Orban’s victory is a humiliating defeat for his opponents inside and outside the country. It is a defeat not only for the opposition coalition consisting of six different parties that had nothing in common except their willingness to oust Orban from power – which, in the eyes of the Hungarian electorate was apparently insufficient as a political offer. It is also a resounding defeat for those outside Hungary (including EU Politicians like Donald Tusk, Frans Timmermans, Ursula von der Leyen, or Martin Weber, as well as financiers like the notorious billionaire-“philanthropist” George Soros) who, in helping to assemble and promote this coalition of former Communists, former Neo-Nazis, and contemporary “ecologists”, only demonstrated their willingness to embrace, and team up with, even the most unfrequentable political groups if only it might help them to overthrow the undoubtedly Christian-Democrat and centrist, yet EU-and-LGBT-sceptical Orban government. It is a defeat for opinion pollsters who predicted a narrow race when in fact Orban won with a margin of more than 15%.
But most of all, it is a terrible defeat for the EPP, which mobbed their most successful politician until he left their group. How many EU Member States still have a government headed by an EPP politician? As POLITICO wrote already commented some months ago, Europe’s westernmost capital with an EPP-led government currently is Ljubljana …. and the head of that government, the Slovene Janez Jansa, is probably closer with Orban than he is with the Brussels Establishment. The remaining “heavyweights” of the EPP are Austria’s Karl Nehammer and Romania’s Nicolae Ciuca, who, with all due respect, are probably not known by anyone outside their own countries.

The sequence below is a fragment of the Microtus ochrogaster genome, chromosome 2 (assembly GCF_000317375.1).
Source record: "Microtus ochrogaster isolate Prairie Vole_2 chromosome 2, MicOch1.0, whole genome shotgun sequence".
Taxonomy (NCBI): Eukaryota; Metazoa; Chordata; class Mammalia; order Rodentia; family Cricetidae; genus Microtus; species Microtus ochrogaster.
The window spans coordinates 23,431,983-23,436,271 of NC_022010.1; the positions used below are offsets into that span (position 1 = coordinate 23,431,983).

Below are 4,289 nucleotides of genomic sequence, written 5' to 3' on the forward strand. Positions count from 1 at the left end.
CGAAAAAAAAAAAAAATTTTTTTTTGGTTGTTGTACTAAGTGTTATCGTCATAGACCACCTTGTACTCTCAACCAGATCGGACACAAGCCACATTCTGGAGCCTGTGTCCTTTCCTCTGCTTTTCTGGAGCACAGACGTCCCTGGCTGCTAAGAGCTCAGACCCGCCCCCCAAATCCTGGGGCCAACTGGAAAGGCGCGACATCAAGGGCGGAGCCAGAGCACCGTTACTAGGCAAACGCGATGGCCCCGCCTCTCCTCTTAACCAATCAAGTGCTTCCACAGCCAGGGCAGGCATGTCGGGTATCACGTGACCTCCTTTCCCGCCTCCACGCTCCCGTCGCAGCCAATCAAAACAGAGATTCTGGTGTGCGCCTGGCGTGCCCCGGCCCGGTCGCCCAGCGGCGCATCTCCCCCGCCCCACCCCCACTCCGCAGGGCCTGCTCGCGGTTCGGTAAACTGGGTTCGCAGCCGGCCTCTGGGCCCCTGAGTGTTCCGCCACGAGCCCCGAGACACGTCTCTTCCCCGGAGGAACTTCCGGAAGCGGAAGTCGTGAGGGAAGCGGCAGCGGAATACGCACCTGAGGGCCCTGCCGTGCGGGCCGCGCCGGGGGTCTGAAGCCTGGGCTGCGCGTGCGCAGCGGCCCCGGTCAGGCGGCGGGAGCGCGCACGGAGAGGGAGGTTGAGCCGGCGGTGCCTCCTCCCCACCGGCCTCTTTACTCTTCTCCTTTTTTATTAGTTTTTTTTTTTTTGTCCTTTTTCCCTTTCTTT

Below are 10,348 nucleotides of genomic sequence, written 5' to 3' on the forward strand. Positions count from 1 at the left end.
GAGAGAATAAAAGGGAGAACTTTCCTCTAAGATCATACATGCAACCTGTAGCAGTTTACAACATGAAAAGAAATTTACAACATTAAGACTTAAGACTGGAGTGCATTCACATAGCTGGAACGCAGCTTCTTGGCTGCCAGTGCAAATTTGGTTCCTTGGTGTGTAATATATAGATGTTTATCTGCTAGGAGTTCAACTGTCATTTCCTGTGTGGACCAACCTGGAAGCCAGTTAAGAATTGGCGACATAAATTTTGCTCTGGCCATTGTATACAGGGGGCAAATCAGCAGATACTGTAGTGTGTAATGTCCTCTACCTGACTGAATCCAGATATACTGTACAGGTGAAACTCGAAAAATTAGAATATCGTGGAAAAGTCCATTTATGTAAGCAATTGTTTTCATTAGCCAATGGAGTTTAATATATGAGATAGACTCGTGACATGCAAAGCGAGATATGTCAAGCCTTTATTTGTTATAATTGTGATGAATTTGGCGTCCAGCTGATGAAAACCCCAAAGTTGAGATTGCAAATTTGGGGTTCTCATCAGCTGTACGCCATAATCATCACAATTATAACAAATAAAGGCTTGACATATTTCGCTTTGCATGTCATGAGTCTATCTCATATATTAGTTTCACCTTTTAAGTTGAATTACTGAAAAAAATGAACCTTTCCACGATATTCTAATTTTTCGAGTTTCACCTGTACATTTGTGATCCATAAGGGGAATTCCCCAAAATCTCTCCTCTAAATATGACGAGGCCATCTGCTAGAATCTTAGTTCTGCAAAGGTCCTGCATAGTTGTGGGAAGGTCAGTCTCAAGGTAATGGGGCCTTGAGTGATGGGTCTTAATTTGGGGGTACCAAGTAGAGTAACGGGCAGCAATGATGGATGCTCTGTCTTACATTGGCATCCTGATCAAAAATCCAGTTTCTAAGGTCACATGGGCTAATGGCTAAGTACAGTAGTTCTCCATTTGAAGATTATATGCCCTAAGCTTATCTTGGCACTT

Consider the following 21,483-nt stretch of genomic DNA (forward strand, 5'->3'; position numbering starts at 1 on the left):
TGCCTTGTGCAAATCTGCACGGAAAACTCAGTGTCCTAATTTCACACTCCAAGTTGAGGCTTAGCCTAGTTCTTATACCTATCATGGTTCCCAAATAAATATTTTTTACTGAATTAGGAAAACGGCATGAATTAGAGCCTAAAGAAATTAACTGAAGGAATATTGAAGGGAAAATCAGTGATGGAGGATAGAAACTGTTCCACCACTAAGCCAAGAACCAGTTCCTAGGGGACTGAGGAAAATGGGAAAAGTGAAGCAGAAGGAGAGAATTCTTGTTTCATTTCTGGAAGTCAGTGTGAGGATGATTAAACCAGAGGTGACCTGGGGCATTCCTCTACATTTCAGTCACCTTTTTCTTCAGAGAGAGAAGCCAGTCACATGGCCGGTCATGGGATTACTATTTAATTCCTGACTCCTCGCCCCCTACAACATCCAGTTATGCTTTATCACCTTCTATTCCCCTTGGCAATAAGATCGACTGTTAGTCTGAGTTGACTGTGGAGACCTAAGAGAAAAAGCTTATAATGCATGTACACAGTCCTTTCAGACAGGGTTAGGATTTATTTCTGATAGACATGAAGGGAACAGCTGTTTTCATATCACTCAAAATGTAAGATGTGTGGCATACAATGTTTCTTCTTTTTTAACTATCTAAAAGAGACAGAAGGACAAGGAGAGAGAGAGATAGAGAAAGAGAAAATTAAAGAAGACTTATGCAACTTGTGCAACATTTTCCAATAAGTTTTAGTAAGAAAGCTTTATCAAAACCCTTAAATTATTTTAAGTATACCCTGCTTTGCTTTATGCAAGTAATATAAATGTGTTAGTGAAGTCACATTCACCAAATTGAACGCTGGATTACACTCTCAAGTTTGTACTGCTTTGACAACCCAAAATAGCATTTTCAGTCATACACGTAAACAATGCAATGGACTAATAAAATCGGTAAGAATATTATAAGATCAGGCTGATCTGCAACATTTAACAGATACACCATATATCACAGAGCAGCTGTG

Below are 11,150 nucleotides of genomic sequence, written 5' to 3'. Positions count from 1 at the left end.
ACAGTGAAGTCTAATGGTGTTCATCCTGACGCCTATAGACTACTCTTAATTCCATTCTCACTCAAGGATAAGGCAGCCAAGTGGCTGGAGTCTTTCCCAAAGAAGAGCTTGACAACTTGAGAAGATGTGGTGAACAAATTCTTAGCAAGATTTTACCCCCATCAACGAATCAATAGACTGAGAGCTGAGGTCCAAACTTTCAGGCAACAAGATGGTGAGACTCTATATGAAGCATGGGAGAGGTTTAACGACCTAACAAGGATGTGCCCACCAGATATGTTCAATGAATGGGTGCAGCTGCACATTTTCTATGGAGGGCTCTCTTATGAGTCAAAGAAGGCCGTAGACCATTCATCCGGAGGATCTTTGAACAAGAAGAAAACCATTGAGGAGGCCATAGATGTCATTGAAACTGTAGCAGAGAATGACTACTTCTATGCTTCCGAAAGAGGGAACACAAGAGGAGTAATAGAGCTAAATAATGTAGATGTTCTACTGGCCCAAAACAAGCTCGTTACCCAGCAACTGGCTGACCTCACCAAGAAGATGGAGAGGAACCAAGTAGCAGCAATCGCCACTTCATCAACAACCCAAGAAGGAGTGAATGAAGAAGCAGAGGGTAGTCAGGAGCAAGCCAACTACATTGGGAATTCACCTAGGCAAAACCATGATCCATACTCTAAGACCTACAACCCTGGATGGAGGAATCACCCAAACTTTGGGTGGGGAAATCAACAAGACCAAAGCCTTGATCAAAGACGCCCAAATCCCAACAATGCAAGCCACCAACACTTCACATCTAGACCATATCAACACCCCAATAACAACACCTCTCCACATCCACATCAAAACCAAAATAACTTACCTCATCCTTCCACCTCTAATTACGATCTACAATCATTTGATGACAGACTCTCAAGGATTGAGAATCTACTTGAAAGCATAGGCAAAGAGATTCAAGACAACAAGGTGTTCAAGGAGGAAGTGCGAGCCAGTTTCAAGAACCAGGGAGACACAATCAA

If anyone honestly wants to know an explanation for Orban’s success and the EPP’s decline, it is as simple as this: Orban is everything that the EPP used to be. He is unapologetically Christian, unapologetically patriotic, and he cares for the “normal” people, those who work hard for their salaries and make a society function, in particular by contracting heterosexual marriages, building stable families, and thus creating the social fabric that alone will guarantee the continued existence of a nation. These positions may be unpopular with the political Left and their enablers and abetters in media and finance – but they remain popular by a solid majority in Hungary’s electorate, in particular in rural areas, but not only there. The truth is: feminism, gender theory, climate alarmism and similar contemporary ideologies may be popular in the feuilleton, but they have no appeal for the silent majority of normal and decent people. This is what Adenauer, Schuman, Degasperi still new perfectly well, but what the EPP of today has completely lost sight of.
It is probably already too late now for the EPP to recover. But if it looks for a better future, it should look to Hungary.